This review was originally published on Pol Culture. It was first written as an interpretative paper for a 2000 class on Japanese culture.
Akira Kurosawa's next-to-last film, 1991's Rhapsody in August, lacks the historical settings his films are famous for; it's set in and around present-day Nagasaki. In the opening scene, an elderly woman, Kane (Sachiko Murase), receives word that a brother is sick and would like her to visit him before he dies. She refuses; she voices doubts about whether the man is even her brother. It quickly becomes clear that her reasons go deeper than doubts: the brother lives in Hawaii, and Kane harbors a deep resentment towards the United States. Nagasaki is, of course, where the second of two atomic bombs were dropped on Japan during World War II, and Kane's husband was killed in the blast. The film recounts the efforts of Kane's family to convince her to see her brother, and, along the way, it explores the psychological impact of the bombing on three (arguably four) generations of Japanese.
Kane, despite her feelings about the bombing, has not been one to dwell on it. One gets the sense that her looking back has been restricted to participating in annual memorial ceremonies and receiving visits from a fellow Nagasaki widow. (The two sit together in total silence during these visits.) But the news of her brother leads her to search out her memories. She's trying to place him in her mind, and, in the process, she confronts the full anguish and grief the bombing caused in her life. Her husband's death was not the only tragedy in the family: a younger brother was driven insane. Kane ultimately does put her resentment behind her and go to Hawaii; she only insists on waiting until after the annual Nagasaki memorial ceremony.
Kane's four grandchildren are guests in her home throughout the film. When we first meet them, they are as different from their grandmother as night and day. They're completely enamored with the West, and proud bearers of that great American advertising medium, the T-shirt. When the letter arrives asking Kane to come to Hawaii, they are overjoyed: the letter is from their parents, who are visiting the brother (their uncle), and Kane is asked to bring the kids along with her. The grandchildren are initially resentful of Kane's refusal to take them to Hawaii, but their resentment soon gives way to understanding. Three of them visit the bombing memorials in Nagasaki, and they gain a palpable sense of the horror the bomb brought, feelings that are exacerbated by the stories their grandmother tells about the past. The youngest of the four, a boy of 10 or 11 named Shinjiro (Mitsunori Isaki), is especially disturbed by the stories of his great-uncle's insanity. The grandchildren even come to share Kane's animosity towards the United States. When Kane's half-Caucasian nephew Clark (Richard Gere) comes to Japan, the children are quite wary of him. They even refuse to meet him at the airport.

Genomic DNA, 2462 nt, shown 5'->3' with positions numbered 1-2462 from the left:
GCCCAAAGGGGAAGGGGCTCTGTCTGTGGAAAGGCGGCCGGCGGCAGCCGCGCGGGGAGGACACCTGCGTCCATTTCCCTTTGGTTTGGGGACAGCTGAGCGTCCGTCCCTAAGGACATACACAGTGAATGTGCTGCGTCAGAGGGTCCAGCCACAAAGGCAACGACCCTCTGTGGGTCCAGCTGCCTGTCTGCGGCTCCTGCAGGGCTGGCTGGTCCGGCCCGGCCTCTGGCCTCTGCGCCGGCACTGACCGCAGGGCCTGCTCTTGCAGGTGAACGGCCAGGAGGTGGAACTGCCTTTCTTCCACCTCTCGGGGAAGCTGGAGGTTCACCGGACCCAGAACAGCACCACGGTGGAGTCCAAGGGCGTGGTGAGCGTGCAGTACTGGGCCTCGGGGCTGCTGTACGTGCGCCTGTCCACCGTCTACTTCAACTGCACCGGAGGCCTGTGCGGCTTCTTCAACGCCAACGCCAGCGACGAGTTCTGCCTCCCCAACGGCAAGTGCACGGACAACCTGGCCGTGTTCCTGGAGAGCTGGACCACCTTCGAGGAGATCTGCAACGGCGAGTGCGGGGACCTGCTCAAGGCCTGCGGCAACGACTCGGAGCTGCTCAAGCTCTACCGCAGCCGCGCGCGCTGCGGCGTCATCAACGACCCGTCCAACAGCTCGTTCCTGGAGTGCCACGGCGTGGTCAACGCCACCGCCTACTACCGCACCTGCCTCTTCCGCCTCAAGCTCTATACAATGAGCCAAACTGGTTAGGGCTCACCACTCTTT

When the film introduces the grandchildren's parents, one well understands where the grandchildren's ignorance of the bombing comes from. (One intuits that the grandchildren only knew it as a date in a history book.) The parents (who, one assumes, are meant to stand for their generation) see the bombing as an embarrassment: it needs to be kept in the past and forgotten. The parents are disgustingly petty-minded: they are upset over Kane's refusal to go to her brother, but only because they're afraid it will block their efforts to find employment with the brother's successful American business. (When Kane hears this, she denounces the parents as beggars; one wants to applaud.) When the parents hear of Clark's plans to visit Kane, they are fraught with worry. Feeling that Americans do not want to be reminded of the bombings, they are terrified she will offend him.
Clark, though, isn't the sort to be offended. Like many Americans after World War II, he is deeply ambivalent about the bombing and sees it as a horrible tragedy. When the children encounter him at the Nagasaki memorials, they lose their wariness of him; they realize he is just as overwhelmed by the sight as they are. Clark and his cousins then become fast friends. Kane likes him a great deal as well. Clark has a particularly strong rapport with Shinjiro. The two play together in a local spring, help each other learn the other's language, and, in the film's loveliest moment, watch an army of ants climb, single file, up a tall, beautiful red rose. The relationship between Clark and Shinjiro is the way Kurosawa seems to feel things ought to be: Americans and Japanese must always acknowledge--and never forget--the terrible bond the atomic bomb built between them, but they must continue on together--in play, in work, and in discovering and enjoying the beauty and wonder life has to offer.
In the film's final section, Kurosawa cautions about what might happen if the bond is treated as a barrier. The news arrives that Kane's brother has died before she could visit him. She had resolved to see him, but it is now too little, too late. Her shame overwhelms her; she goes insane, imagining she is back in 1945 before the bombing. She runs out into a monsoon-like storm, the wind and rain fighting her every step of the way. In not letting go of anger and pain when one has the chance, one condemns oneself to forever reliving it, all alone. Rhapsody in August is an insightful, resonant, and disquieting work.